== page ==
ARBN 633105736

Penny Best

Penny Best – Bio


Penny, PGCE, MCAT, ILTM, SRDMT, is a Senior Dance Movement Therapy Clinician, Educator & Supervisor at the University of Surrey Roehampton, London; Research Fellow and tutor, Open University, Milton Keyne and she also has private clinical and business practices (‘Body Speaks’). She is an International workshop facilitator and conference presenter, who publishes regularly and former dancer /trainer/choreographer/puppeteer.

Interacting with the audience, interacting with life: Budapest and beyond

Edition: 2003 Vol. 2 No. 2

DMT supervision, relational movement, Interactional Shaping, observed movement, group work, creative process

Penny has edited her own transcript from a seminar given in Budapest, Hungary at the First World Art Therapy Congress, drawing on her research of the use of creative processes within supervision for dance movement therapists in the UK. In illustrating the premise of her supervision practice through presenting examples from her supervision practice and two case studies, Penny expands upon the relational space in the therapeutic relationship and discusses awareness of client perceptions through body empathy, specifically therapist self awareness. In conclusion, Penny describes the ways she engaged with her listening audience, inviting embodied reflections. (pp 2-6)

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Reflecting Processes & Shifting Positions in Dance Movement Therapy

Edition: 2004 Vol. 3 No. 3

self-reflexivity, Social Constructionist, Neuro Linguistic Programming, Psychodynamic, Humanistic, Experiential learning

This is an excerpt from the content:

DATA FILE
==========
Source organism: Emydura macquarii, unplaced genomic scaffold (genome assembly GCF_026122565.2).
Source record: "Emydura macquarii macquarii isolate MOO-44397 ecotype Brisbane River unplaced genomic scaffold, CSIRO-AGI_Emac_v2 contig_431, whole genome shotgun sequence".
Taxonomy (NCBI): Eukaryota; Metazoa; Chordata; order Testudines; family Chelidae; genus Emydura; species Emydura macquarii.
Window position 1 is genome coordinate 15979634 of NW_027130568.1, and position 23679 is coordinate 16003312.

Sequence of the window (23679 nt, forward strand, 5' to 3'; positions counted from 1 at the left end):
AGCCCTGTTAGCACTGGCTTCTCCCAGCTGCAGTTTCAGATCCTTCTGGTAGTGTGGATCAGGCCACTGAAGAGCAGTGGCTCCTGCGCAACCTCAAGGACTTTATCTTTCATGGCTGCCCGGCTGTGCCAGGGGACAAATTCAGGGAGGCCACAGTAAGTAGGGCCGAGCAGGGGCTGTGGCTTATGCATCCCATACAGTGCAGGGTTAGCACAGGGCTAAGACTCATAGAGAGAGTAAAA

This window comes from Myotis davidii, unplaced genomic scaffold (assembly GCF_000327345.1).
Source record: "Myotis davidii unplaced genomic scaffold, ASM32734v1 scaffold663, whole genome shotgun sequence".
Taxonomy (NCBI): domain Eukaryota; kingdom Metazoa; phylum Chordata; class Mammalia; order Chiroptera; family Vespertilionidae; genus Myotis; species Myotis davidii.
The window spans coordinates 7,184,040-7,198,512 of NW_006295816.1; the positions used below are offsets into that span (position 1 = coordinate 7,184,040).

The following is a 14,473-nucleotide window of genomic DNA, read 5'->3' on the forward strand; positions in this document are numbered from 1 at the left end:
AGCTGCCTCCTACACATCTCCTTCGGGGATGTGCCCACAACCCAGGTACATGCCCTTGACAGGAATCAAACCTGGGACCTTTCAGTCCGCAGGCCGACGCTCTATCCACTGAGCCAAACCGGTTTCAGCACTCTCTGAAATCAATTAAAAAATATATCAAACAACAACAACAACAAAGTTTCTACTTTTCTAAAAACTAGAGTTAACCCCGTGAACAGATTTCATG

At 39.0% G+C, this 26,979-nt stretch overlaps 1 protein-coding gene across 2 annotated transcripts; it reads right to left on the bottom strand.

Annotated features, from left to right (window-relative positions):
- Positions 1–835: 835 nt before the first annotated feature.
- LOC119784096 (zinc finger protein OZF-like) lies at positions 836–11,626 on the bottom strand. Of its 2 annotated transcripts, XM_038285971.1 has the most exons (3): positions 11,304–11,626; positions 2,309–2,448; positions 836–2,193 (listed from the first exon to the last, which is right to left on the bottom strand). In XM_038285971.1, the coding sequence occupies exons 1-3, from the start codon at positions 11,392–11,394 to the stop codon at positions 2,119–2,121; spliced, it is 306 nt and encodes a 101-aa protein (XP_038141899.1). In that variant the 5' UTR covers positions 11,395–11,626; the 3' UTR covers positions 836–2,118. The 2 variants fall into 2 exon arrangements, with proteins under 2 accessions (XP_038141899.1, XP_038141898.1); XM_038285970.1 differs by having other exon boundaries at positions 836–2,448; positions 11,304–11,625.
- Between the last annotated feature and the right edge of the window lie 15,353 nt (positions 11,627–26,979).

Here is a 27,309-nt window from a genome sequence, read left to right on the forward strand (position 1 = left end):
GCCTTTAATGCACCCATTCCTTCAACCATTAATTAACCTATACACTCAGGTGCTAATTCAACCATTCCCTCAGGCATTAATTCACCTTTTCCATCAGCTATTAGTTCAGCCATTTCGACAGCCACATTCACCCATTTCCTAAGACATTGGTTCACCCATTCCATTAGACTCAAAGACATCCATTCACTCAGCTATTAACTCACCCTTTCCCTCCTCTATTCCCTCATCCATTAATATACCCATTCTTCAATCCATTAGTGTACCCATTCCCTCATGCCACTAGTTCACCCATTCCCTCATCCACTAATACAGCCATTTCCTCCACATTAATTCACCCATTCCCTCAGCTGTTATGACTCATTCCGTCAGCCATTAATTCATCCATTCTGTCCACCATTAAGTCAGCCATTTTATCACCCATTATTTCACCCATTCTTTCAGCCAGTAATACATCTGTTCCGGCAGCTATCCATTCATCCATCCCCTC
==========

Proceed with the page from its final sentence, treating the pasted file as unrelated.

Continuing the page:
This paper reflects an evolving model of training and practice, the Parker-Best Co-Creative Approach. This has emerged out of the authors’ desire to appreciate, wonder about and work with, the richness of difference during the evolution of their collaborative training relationship, over more than a decade. This may be applied in many other contexts of therapy, training and life in general. Together, they have developed a model of relationship which honoured an active appreciation of their very different worldviews, and movement preferences, at specific points in time and context. (pp 2-4)

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Where you locate your body has consequences: the body as central while moving around

Edition: Vol. 4 No. 3

non-verbal communication, therapist self-reflexivity, supervision, experiential learning, arts therapies, attuning

This excerpt is from the content:

The initial context for my comparing modalities was an international arts therapies conference in Luxembourg 2001 (ECArTE – European Consortium for Arts Therapies Education) entitled “Exposing Difference”. In speaking to such a title in the presence of a variety of therapeutic modalities and cultures, I was drawn to search out commonality, as a frame for exposing difference. I highlighted what I perceived to be a common baseline across the arts therapies, and most therapeutic encounters regardless of their methods, philosophies, and cultures – the inevitable presence of the therapist‟s body in relation to the client‟s body. Within this paper I present a schema which offers one way of viewing the relative positionings of the therapist‟s physical body within the triangular relationship of client, therapist, art form. (pp 2-6)

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Book Review: Evaluating the woven tapestry of Australian Dance Movement Therapy

Edition: 2011 Vol. 9 Nos. 3-4

Kim Dunphy, Jane Guthrie & Elizabeth Loughlin

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Creativity and Play…continued: The Importance of Play within Dance Movement Therapy

Edition: 2002 Vol. 1 No. 3

play, Dance therapy curriculum, body knowledge, play strategy, Play therapy

Play, playfulness and creativity are overviewed as ways to support dance movement therapy with children and adults, enhancing body knowledge, therapy and the therapeutic relationship. (pp 19-20)

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